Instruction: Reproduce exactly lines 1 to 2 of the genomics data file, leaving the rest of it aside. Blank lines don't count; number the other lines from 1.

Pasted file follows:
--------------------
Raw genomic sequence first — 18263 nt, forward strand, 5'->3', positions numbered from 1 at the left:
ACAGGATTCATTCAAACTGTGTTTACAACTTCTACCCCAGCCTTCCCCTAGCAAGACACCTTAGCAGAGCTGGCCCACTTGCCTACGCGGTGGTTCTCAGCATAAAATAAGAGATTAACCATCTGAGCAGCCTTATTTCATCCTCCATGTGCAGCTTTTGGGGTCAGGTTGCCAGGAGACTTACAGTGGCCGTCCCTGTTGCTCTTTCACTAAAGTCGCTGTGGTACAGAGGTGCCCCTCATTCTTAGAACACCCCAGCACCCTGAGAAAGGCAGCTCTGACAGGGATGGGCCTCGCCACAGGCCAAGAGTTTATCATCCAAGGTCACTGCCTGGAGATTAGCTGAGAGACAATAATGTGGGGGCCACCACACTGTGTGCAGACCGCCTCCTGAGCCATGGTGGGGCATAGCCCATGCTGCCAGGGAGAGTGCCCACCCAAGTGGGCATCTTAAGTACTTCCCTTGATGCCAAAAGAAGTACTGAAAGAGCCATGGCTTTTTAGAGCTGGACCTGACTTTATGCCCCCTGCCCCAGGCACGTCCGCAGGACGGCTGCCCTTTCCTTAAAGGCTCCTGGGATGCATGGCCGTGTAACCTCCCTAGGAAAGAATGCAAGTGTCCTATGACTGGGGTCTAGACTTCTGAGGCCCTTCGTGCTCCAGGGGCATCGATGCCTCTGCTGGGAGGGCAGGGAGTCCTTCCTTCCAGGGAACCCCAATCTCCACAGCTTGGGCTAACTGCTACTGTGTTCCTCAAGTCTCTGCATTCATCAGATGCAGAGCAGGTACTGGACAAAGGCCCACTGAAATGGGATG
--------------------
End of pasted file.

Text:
Raw genomic sequence first — 18263 nt, forward strand, 5'->3', positions numbered from 1 at the left:
ACAGGATTCATTCAAACTGTGTTTACAACTTCTACCCCAGCCTTCCCCTAGCAAGACACCTTAGCAGAGCTGGCCCACTTGCCTACGCGGTGGTTCTCAGCATAAAATAAGAGATTAACCATCTGAGCAGCCTTATTTCATCCTCCATGTGCAGCTTTTGGGGTCAGGTTGCCAGGAGACTTACAGTGGCCGTCCCTGTTGCTCTTTCACTAAAGTCGCTGTGGTACAGAGGTGCCCCTCATTCTTAGAACACCCCAGCACCCTGAGAAAGGCAGCTCTGACAGGGATGGGCCTCGCCACAGGCCAAGAGTTTATCATCCAAGGTCACTGCCTGGAGATTAGCTGAGAGACAATAATGTGGGGGCCACCACACTGTGTGCAGACCGCCTCCTGAGCCATGGTGGGGCATAGCCCATGCTGCCAGGGAGAGTGCCCACCCAAGTGGGCATCTTAAGTACTTCCCTTGATGCCAAAAGAAGTACTGAAAGAGCCATGGCTTTTTAGAGCTGGACCTGACTTTATGCCCCCTGCCCCAGGCACGTCCGCAGGACGGCTGCCCTTTCCTTAAAGGCTCCTGGGATGCATGGCCGTGTAACCTCCCTAGGAAAGAATGCAAGTGTCCTATGACTGGGGTCTAGACTTCTGAGGCCCTTCGTGCTCCAGGGGCATCGATGCCTCTGCTGGGAGGGCAGGGAGTCCTTCCTTCCAGGGAACCCCAATCTCCACAGCTTGGGCTAACTGCTACTGTGTTCCTCAAGTCTCTGCATTCATCAGATGCAGAGCAGGTACTGGACAAAGGCCCACTGAAATGGGATG